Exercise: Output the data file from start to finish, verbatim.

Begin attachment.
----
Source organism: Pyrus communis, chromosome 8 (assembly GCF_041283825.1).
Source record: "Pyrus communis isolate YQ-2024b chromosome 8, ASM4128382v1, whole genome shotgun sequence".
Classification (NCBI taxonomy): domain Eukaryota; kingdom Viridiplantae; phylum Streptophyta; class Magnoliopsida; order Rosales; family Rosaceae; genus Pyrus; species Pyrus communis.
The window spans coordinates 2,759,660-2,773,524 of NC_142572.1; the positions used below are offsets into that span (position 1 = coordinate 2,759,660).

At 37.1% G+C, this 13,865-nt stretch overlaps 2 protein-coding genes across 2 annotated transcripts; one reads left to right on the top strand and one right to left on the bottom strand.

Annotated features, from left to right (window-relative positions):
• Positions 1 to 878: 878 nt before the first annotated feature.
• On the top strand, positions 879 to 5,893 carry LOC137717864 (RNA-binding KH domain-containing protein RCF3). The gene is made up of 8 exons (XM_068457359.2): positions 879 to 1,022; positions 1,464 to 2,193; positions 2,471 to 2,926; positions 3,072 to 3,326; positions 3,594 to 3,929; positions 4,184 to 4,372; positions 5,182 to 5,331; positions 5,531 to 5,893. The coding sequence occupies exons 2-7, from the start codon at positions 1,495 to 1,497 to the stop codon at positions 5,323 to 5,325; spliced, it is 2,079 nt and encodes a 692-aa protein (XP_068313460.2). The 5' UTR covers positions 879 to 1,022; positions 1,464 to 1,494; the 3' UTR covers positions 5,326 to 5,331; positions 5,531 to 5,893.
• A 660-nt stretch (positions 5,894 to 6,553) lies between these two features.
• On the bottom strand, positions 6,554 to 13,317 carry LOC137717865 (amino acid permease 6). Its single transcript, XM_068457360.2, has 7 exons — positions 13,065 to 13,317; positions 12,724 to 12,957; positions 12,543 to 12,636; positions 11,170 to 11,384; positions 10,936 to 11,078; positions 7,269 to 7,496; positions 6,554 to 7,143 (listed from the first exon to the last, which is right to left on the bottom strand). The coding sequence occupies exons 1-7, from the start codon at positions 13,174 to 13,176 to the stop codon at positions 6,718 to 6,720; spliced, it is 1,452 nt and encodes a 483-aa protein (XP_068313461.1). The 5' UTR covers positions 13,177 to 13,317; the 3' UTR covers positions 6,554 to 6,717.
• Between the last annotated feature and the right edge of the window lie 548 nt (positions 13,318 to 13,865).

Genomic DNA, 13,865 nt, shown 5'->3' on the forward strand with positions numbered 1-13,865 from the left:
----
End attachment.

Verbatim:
Source organism: Pyrus communis, chromosome 8 (assembly GCF_041283825.1).
Source record: "Pyrus communis isolate YQ-2024b chromosome 8, ASM4128382v1, whole genome shotgun sequence".
Classification (NCBI taxonomy): domain Eukaryota; kingdom Viridiplantae; phylum Streptophyta; class Magnoliopsida; order Rosales; family Rosaceae; genus Pyrus; species Pyrus communis.
The window spans coordinates 2,759,660-2,773,524 of NC_142572.1; the positions used below are offsets into that span (position 1 = coordinate 2,759,660).

At 37.1% G+C, this 13,865-nt stretch overlaps 2 protein-coding genes across 2 annotated transcripts; one reads left to right on the top strand and one right to left on the bottom strand.

Annotated features, from left to right (window-relative positions):
• Positions 1 to 878: 878 nt before the first annotated feature.
• On the top strand, positions 879 to 5,893 carry LOC137717864 (RNA-binding KH domain-containing protein RCF3). The gene is made up of 8 exons (XM_068457359.2): positions 879 to 1,022; positions 1,464 to 2,193; positions 2,471 to 2,926; positions 3,072 to 3,326; positions 3,594 to 3,929; positions 4,184 to 4,372; positions 5,182 to 5,331; positions 5,531 to 5,893. The coding sequence occupies exons 2-7, from the start codon at positions 1,495 to 1,497 to the stop codon at positions 5,323 to 5,325; spliced, it is 2,079 nt and encodes a 692-aa protein (XP_068313460.2). The 5' UTR covers positions 879 to 1,022; positions 1,464 to 1,494; the 3' UTR covers positions 5,326 to 5,331; positions 5,531 to 5,893.
• A 660-nt stretch (positions 5,894 to 6,553) lies between these two features.
• On the bottom strand, positions 6,554 to 13,317 carry LOC137717865 (amino acid permease 6). Its single transcript, XM_068457360.2, has 7 exons — positions 13,065 to 13,317; positions 12,724 to 12,957; positions 12,543 to 12,636; positions 11,170 to 11,384; positions 10,936 to 11,078; positions 7,269 to 7,496; positions 6,554 to 7,143 (listed from the first exon to the last, which is right to left on the bottom strand). The coding sequence occupies exons 1-7, from the start codon at positions 13,174 to 13,176 to the stop codon at positions 6,718 to 6,720; spliced, it is 1,452 nt and encodes a 483-aa protein (XP_068313461.1). The 5' UTR covers positions 13,177 to 13,317; the 3' UTR covers positions 6,554 to 6,717.
• Between the last annotated feature and the right edge of the window lie 548 nt (positions 13,318 to 13,865).

Genomic DNA, 13,865 nt, shown 5'->3' on the forward strand with positions numbered 1-13,865 from the left: